Chile paste+oil

Sichuan Chile Paste/Oil

The simplest chile oil consists of heating oil up then pouring it, sizzling, over a jar or bowl of chile flakes. As the chillies fizz in the heat of the hot oil, they toast and become one with the oil: chillies taking on the richness of oil, oil taking on the heat and flavour of the chillies.

In a jar or bowl, place a spoon to keep the glass from breaking in the heat of the hot oil; it will conduct the heat right on out of the jar or bowl.

Add a few spoonfuls of chile flakes: I use a combination of Turkish turkish flakes for their mildness of heat and aromatic taste, say 2 parts, then I add about one part hot chile flakes, the kind you might eat on a pizza. i might also break up a few whole dried chillies and put them in the jar. The choice is yours, but i find a nice combination of several different types gives the most depth of flavour.

About 1/2-3/4  cup/ 4-6 fluid ounces mild oil: traditionally vegetable, soy, safflower, sunflower oil is used; I prefer using olive oil as I always have it on hand and am convinced of its goodness.

Spice mixture: as desired: 1/4-1/2 tsp as desired cumin seeds, several big pinches powdered ginger, about 1/4 tsp szechuan peppercorns.

About 1/2 teaspoon salt

If desired; 1-2 teaspoons preserved fermented black beans (do not soak)

Aprox 3 tablespoons toasted sesame oil or as desired

Mix together the chillies, spices and salt in a well-washed jar or bowl and place a spoon in it to keep the vessel from shattering when you add the hot oil.

In a small saucepan heat the vegetable or olive oil until it just begins to bubble around the edges. Carefully pour the hot oil over the chillies, spices and salt mixture which will sizzle and smoke as the oil is absorbed. Take care to keep your face away from the hot oil and not to inhale the chile vapors.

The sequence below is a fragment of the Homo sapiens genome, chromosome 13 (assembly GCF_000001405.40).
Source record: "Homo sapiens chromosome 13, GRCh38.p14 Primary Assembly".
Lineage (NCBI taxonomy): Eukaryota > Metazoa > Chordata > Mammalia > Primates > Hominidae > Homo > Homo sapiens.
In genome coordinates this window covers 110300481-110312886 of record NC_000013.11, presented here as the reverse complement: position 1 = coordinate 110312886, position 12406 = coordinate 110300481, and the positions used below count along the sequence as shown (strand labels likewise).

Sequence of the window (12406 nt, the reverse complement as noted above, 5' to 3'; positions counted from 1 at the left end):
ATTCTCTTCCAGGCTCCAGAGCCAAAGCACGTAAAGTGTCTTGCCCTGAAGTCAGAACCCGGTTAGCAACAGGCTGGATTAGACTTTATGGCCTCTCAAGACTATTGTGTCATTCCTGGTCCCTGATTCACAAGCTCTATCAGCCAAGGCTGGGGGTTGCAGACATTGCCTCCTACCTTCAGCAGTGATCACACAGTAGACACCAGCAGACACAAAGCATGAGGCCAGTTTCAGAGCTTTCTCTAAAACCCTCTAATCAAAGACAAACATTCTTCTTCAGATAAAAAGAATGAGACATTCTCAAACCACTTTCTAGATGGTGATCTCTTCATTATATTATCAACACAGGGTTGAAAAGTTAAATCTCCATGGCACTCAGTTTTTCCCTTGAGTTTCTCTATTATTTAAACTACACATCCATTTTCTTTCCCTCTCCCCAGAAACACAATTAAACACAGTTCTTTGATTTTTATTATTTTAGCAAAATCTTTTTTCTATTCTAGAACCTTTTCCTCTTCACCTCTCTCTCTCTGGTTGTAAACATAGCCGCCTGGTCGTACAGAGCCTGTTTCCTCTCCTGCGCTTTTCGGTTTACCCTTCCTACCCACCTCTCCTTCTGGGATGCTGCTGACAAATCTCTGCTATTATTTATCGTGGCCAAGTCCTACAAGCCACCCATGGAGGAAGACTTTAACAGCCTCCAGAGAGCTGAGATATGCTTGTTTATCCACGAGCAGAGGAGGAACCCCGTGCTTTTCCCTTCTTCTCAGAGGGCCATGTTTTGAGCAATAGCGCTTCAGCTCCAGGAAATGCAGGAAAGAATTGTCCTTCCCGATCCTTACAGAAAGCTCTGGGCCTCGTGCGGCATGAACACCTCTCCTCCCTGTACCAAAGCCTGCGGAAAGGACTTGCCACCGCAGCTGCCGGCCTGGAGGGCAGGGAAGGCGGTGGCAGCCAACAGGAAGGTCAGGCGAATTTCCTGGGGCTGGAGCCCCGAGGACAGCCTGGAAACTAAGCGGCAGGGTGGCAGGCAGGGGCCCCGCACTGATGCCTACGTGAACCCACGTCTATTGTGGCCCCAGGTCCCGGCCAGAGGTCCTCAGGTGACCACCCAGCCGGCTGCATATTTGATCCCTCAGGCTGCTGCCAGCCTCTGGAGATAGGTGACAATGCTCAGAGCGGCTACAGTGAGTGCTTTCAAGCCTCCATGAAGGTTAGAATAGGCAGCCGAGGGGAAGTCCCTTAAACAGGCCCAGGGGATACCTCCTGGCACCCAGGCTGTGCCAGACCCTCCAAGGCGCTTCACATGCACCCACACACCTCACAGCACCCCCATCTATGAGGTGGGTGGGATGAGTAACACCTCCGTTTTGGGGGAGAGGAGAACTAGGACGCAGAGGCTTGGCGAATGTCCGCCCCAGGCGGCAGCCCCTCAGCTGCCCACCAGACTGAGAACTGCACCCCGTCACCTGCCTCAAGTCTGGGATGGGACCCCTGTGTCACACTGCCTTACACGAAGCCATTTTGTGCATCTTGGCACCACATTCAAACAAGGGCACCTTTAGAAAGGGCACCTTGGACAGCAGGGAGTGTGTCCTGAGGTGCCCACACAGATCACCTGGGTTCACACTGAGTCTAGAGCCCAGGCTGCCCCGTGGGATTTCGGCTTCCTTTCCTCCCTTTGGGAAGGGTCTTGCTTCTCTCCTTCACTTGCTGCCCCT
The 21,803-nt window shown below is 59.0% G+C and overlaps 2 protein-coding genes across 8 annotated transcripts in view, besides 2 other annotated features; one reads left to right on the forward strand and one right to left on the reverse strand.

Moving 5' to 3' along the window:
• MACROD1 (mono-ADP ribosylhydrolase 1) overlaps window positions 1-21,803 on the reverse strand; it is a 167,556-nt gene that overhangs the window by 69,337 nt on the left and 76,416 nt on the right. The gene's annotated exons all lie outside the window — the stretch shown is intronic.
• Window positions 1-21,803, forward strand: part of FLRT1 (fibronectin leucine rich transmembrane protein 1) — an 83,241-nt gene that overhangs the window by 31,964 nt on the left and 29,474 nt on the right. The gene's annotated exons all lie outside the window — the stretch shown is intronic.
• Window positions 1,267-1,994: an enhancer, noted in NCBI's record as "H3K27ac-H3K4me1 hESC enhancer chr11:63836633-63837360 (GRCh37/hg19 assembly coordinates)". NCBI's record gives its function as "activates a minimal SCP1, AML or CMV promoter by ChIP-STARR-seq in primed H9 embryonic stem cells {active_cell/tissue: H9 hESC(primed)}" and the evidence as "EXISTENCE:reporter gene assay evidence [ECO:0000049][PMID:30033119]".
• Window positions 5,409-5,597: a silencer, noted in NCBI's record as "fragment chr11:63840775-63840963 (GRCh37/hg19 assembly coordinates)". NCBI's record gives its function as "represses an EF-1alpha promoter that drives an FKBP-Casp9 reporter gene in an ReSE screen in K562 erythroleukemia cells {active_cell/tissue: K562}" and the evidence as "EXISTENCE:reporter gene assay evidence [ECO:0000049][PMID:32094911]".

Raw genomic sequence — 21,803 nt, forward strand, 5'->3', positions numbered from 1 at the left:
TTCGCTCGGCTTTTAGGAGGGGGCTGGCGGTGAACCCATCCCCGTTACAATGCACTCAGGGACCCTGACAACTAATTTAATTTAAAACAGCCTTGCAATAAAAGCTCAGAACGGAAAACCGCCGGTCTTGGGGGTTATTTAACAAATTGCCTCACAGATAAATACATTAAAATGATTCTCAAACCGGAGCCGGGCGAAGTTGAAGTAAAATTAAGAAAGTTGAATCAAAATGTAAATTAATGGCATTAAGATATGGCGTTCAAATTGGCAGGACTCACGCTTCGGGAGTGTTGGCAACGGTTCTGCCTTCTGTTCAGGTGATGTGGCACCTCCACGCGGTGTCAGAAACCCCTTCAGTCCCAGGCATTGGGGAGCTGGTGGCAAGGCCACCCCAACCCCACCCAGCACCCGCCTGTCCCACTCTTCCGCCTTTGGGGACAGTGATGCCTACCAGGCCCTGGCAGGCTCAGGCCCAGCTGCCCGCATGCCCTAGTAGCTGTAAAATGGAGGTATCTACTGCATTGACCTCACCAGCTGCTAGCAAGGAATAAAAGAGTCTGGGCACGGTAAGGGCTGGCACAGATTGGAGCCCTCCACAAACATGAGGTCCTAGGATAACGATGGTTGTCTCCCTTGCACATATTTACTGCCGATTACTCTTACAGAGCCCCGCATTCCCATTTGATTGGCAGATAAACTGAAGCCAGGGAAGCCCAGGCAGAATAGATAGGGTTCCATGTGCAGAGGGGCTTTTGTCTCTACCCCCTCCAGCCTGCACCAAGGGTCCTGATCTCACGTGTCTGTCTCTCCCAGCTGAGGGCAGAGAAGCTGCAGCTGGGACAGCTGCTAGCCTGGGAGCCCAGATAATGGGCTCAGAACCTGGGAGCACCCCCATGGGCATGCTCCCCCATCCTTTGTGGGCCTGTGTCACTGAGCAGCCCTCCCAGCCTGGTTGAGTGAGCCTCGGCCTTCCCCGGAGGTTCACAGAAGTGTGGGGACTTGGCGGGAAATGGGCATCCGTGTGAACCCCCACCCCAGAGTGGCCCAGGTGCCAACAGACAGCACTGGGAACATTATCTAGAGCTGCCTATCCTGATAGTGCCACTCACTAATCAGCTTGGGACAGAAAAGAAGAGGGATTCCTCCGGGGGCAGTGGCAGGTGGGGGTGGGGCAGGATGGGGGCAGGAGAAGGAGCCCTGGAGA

When it cools a bit add the black beans and the sesame oil.

Leave it to cool, then cover with a lid; keep on the shelf to use as you like. It should keep a long time, as there are no ingredients such as garlic that could grow nasty bacteria, but I like to make small batches–enough to last a few weeks. And then I make it again.

Once you have the basics you can adjust it to your taste at the moment:

Chile Bean Oil

When I have only a little bit of Chinese chile bean sauce left in a jar i’ll add freshly made chile oil to it, and stir it through. The chile bean sauce is so hot so tangy, so salty, and so very deliicous. A great way of using the last bit of it.

Much Milder Chile Oil

To spoon on generously

Double the amount of oil, or even triple, quadruple it: you want the taste of the chillies but without the pain of its heat. A lot of oil and a small amount of chile still has flavour and zing.

Chile paste+oil, garlic

Garlic Chile Relish
Sooooooo good:

2-3 cloves garlic

1/4 teaspoon salt

About 1/4 cup of the chile paste=oil

Extra oil if chile paste is very hot

Crush the garlic and salt in a mortar and pestle until it forms a paste. Stir in the hot chile paste and oil, adding extra oil if needed to tame the heat.

Because of the garlic, the chile paste/oil will last no longer than 2 weeks or there will be a risk of poisoning (botulism). Best to make it fresh before serving.